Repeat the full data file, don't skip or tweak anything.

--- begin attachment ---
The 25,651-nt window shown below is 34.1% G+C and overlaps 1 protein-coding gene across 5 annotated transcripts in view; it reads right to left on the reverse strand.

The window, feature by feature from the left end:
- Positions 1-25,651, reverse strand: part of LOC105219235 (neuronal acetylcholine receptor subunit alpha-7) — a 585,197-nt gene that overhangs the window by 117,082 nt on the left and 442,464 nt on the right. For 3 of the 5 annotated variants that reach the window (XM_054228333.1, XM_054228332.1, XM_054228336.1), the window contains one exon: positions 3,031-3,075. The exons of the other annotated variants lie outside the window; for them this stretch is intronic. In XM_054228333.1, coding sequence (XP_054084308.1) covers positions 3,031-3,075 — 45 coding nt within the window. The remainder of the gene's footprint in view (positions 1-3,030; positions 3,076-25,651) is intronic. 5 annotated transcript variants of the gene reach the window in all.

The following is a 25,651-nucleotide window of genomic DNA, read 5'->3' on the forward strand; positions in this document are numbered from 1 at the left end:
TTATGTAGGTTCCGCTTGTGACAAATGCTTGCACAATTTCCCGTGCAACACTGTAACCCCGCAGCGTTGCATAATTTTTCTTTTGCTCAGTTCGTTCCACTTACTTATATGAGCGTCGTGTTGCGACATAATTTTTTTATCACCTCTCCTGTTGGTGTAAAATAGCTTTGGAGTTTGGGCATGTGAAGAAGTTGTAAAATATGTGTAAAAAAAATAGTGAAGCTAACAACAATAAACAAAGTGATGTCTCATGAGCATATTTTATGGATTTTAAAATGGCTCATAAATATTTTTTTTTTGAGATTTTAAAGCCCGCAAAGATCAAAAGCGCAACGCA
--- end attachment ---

The 25,651-nt window shown below is 34.1% G+C and overlaps 1 protein-coding gene across 5 annotated transcripts in view; it reads right to left on the reverse strand.

The window, feature by feature from the left end:
- Positions 1-25,651, reverse strand: part of LOC105219235 (neuronal acetylcholine receptor subunit alpha-7) — a 585,197-nt gene that overhangs the window by 117,082 nt on the left and 442,464 nt on the right. For 3 of the 5 annotated variants that reach the window (XM_054228333.1, XM_054228332.1, XM_054228336.1), the window contains one exon: positions 3,031-3,075. The exons of the other annotated variants lie outside the window; for them this stretch is intronic. In XM_054228333.1, coding sequence (XP_054084308.1) covers positions 3,031-3,075 — 45 coding nt within the window. The remainder of the gene's footprint in view (positions 1-3,030; positions 3,076-25,651) is intronic. 5 annotated transcript variants of the gene reach the window in all.

The following is a 25,651-nucleotide window of genomic DNA, read 5'->3' on the forward strand; positions in this document are numbered from 1 at the left end:
TTATGTAGGTTCCGCTTGTGACAAATGCTTGCACAATTTCCCGTGCAACACTGTAACCCCGCAGCGTTGCATAATTTTTCTTTTGCTCAGTTCGTTCCACTTACTTATATGAGCGTCGTGTTGCGACATAATTTTTTTATCACCTCTCCTGTTGGTGTAAAATAGCTTTGGAGTTTGGGCATGTGAAGAAGTTGTAAAATATGTGTAAAAAAAATAGTGAAGCTAACAACAATAAACAAAGTGATGTCTCATGAGCATATTTTATGGATTTTAAAATGGCTCATAAATATTTTTTTTTTGAGATTTTAAAGCCCGCAAAGATCAAAAGCGCAACGCA